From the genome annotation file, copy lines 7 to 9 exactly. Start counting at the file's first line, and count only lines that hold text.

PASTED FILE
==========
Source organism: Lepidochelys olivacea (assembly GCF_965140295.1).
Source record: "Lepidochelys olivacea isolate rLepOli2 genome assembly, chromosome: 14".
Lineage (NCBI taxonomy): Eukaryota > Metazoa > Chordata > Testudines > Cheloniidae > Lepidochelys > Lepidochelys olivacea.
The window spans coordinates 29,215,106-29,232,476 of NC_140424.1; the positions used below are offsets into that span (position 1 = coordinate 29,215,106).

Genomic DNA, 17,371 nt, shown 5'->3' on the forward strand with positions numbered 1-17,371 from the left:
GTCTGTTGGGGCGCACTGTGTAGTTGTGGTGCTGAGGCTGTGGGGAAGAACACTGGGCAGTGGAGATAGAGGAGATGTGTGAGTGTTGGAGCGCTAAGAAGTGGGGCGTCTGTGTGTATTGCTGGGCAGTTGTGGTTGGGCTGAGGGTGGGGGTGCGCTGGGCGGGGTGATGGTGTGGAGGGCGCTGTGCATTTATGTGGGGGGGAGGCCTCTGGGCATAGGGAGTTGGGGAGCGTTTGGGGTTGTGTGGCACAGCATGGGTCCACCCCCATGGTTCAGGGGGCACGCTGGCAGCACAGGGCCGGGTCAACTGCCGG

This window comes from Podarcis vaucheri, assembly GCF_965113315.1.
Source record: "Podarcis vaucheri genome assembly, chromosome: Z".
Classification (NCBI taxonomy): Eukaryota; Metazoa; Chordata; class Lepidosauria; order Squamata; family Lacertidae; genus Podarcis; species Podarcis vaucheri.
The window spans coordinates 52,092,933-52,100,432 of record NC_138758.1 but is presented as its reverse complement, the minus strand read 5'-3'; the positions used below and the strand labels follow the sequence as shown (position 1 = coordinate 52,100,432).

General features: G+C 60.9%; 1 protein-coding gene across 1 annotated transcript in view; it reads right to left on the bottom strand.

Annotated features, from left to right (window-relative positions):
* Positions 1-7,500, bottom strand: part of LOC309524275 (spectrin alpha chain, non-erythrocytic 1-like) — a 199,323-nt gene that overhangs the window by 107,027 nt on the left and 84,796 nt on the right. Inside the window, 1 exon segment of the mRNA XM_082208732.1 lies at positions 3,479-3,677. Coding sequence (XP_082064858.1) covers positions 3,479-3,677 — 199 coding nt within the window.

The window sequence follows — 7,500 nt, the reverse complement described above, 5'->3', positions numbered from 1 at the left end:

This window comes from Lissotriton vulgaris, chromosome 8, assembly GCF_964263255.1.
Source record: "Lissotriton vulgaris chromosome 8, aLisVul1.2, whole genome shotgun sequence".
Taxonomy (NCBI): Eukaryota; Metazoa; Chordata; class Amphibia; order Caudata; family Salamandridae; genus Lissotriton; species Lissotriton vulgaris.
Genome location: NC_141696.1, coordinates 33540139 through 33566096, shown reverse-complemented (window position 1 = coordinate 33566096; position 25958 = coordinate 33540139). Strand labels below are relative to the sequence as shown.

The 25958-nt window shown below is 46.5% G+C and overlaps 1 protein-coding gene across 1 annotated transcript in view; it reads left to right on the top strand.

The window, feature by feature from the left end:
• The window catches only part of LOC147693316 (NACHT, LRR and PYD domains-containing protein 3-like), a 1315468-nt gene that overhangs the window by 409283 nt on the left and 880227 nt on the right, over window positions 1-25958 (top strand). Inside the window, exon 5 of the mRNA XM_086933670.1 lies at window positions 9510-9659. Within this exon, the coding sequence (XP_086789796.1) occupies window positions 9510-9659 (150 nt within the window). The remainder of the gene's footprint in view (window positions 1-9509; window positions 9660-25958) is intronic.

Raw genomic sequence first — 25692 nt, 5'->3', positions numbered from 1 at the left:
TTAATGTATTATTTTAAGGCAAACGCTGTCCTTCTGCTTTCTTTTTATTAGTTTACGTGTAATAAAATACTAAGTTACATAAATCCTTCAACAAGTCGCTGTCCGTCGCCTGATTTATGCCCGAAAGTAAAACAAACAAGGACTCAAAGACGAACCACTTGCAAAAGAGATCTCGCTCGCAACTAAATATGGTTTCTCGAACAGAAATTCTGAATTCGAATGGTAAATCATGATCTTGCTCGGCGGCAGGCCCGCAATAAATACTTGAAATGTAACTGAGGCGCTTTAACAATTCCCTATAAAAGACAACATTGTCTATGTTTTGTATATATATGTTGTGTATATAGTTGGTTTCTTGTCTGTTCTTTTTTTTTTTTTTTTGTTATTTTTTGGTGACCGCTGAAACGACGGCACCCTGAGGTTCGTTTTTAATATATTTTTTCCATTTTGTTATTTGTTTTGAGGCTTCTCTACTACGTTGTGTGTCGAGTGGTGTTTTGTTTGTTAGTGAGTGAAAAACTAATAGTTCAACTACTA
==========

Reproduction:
This window comes from Podarcis vaucheri, assembly GCF_965113315.1.
Source record: "Podarcis vaucheri genome assembly, chromosome: Z".
Classification (NCBI taxonomy): Eukaryota; Metazoa; Chordata; class Lepidosauria; order Squamata; family Lacertidae; genus Podarcis; species Podarcis vaucheri.